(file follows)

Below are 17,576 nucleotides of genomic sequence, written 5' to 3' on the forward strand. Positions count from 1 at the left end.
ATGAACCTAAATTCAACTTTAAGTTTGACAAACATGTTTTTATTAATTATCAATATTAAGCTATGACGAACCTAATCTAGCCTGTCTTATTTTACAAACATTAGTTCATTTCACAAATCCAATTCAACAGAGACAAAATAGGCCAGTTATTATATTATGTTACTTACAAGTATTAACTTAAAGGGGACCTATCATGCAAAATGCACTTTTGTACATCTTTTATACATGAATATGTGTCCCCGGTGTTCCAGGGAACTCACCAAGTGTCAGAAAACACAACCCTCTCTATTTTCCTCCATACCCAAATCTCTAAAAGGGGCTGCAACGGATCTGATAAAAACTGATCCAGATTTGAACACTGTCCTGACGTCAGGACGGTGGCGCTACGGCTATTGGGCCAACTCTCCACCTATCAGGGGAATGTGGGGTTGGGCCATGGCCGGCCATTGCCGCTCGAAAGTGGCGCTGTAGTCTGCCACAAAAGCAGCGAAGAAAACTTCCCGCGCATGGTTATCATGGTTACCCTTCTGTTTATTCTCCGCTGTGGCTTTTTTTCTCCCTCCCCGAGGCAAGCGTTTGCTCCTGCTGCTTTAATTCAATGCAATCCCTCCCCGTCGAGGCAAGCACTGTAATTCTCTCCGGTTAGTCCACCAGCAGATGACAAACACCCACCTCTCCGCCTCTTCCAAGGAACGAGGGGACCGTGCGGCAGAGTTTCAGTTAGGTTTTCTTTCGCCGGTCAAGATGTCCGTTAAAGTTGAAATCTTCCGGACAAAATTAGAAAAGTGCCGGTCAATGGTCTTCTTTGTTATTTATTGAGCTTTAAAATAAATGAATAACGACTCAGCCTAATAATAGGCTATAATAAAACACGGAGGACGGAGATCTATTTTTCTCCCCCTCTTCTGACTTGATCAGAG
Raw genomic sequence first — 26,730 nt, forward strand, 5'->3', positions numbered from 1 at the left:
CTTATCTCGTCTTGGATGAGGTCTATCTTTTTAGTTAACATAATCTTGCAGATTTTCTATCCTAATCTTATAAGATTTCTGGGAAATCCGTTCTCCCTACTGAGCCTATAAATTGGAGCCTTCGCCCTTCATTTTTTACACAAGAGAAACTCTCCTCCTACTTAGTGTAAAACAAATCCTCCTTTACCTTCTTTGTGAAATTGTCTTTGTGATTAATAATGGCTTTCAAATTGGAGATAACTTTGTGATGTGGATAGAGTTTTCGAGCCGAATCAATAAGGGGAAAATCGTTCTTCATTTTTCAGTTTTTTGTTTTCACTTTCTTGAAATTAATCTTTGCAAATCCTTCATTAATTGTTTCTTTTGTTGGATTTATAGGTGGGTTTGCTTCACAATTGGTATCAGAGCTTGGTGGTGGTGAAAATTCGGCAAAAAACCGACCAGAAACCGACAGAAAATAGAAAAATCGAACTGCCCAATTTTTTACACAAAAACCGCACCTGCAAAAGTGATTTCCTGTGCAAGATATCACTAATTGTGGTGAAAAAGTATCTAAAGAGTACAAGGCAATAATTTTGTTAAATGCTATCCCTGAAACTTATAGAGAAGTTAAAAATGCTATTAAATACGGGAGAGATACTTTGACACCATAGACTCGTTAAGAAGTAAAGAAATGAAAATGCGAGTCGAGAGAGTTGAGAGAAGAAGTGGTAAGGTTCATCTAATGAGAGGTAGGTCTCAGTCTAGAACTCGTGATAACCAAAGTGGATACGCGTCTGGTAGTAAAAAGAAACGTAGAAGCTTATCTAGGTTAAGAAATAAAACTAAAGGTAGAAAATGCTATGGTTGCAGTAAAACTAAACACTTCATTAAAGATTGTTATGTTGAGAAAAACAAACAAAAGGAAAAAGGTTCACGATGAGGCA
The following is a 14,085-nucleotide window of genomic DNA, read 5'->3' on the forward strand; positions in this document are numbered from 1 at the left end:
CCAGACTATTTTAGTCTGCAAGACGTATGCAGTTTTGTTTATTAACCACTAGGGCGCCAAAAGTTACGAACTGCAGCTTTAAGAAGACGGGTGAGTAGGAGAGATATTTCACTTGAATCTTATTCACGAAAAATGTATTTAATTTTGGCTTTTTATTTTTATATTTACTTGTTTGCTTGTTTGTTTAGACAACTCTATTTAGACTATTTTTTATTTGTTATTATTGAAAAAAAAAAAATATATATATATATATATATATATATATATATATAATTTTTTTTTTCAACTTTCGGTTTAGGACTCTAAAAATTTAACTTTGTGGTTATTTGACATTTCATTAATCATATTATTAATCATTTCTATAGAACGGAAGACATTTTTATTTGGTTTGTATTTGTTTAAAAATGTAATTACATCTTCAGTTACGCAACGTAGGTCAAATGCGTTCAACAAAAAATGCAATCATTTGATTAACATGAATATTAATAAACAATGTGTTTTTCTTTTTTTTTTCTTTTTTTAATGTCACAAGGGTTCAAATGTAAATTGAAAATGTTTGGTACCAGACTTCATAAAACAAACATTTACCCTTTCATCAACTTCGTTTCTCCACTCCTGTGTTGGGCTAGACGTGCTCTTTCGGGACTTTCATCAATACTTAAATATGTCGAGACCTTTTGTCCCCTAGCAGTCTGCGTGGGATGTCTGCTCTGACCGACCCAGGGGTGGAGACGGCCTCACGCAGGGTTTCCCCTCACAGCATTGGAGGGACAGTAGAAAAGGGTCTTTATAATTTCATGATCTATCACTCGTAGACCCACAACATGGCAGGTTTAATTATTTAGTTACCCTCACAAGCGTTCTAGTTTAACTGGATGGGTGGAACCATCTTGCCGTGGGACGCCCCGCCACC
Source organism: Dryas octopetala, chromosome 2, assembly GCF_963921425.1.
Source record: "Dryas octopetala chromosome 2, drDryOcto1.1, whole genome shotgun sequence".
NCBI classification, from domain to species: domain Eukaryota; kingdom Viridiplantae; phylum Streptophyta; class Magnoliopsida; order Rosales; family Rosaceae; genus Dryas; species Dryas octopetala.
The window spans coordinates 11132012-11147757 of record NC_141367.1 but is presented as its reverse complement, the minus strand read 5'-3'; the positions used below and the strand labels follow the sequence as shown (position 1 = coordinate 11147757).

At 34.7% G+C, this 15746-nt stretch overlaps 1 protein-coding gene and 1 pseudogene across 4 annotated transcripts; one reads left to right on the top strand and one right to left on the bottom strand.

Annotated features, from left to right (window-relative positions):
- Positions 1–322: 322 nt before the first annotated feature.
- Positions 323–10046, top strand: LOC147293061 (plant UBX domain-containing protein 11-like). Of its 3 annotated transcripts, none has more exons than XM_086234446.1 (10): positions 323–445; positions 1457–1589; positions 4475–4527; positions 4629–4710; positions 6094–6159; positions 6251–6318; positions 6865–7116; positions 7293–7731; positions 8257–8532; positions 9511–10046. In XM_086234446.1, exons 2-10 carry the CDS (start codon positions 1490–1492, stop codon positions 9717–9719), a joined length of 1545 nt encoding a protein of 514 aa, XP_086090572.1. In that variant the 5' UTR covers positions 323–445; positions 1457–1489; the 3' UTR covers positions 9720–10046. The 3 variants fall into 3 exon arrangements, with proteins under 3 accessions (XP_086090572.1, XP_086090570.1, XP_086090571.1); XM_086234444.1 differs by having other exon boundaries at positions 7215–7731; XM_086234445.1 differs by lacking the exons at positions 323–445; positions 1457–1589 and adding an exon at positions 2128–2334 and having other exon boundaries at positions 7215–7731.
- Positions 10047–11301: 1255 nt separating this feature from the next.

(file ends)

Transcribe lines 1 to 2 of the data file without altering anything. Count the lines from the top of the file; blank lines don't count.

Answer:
Below are 17,576 nucleotides of genomic sequence, written 5' to 3' on the forward strand. Positions count from 1 at the left end.
ATGAACCTAAATTCAACTTTAAGTTTGACAAACATGTTTTTATTAATTATCAATATTAAGCTATGACGAACCTAATCTAGCCTGTCTTATTTTACAAACATTAGTTCATTTCACAAATCCAATTCAACAGAGACAAAATAGGCCAGTTATTATATTATGTTACTTACAAGTATTAACTTAAAGGGGACCTATCATGCAAAATGCACTTTTGTACATCTTTTATACATGAATATGTGTCCCCGGTGTTCCAGGGAACTCACCAAGTGTCAGAAAACACAACCCTCTCTATTTTCCTCCATACCCAAATCTCTAAAAGGGGCTGCAACGGATCTGATAAAAACTGATCCAGATTTGAACACTGTCCTGACGTCAGGACGGTGGCGCTACGGCTATTGGGCCAACTCTCCACCTATCAGGGGAATGTGGGGTTGGGCCATGGCCGGCCATTGCCGCTCGAAAGTGGCGCTGTAGTCTGCCACAAAAGCAGCGAAGAAAACTTCCCGCGCATGGTTATCATGGTTACCCTTCTGTTTATTCTCCGCTGTGGCTTTTTTTCTCCCTCCCCGAGGCAAGCGTTTGCTCCTGCTGCTTTAATTCAATGCAATCCCTCCCCGTCGAGGCAAGCACTGTAATTCTCTCCGGTTAGTCCACCAGCAGATGACAAACACCCACCTCTCCGCCTCTTCCAAGGAACGAGGGGACCGTGCGGCAGAGTTTCAGTTAGGTTTTCTTTCGCCGGTCAAGATGTCCGTTAAAGTTGAAATCTTCCGGACAAAATTAGAAAAGTGCCGGTCAATGGTCTTCTTTGTTATTTATTGAGCTTTAAAATAAATGAATAACGACTCAGCCTAATAATAGGCTATAATAAAACACGGAGGACGGAGATCTATTTTTCTCCCCCTCTTCTGACTTGATCAGAG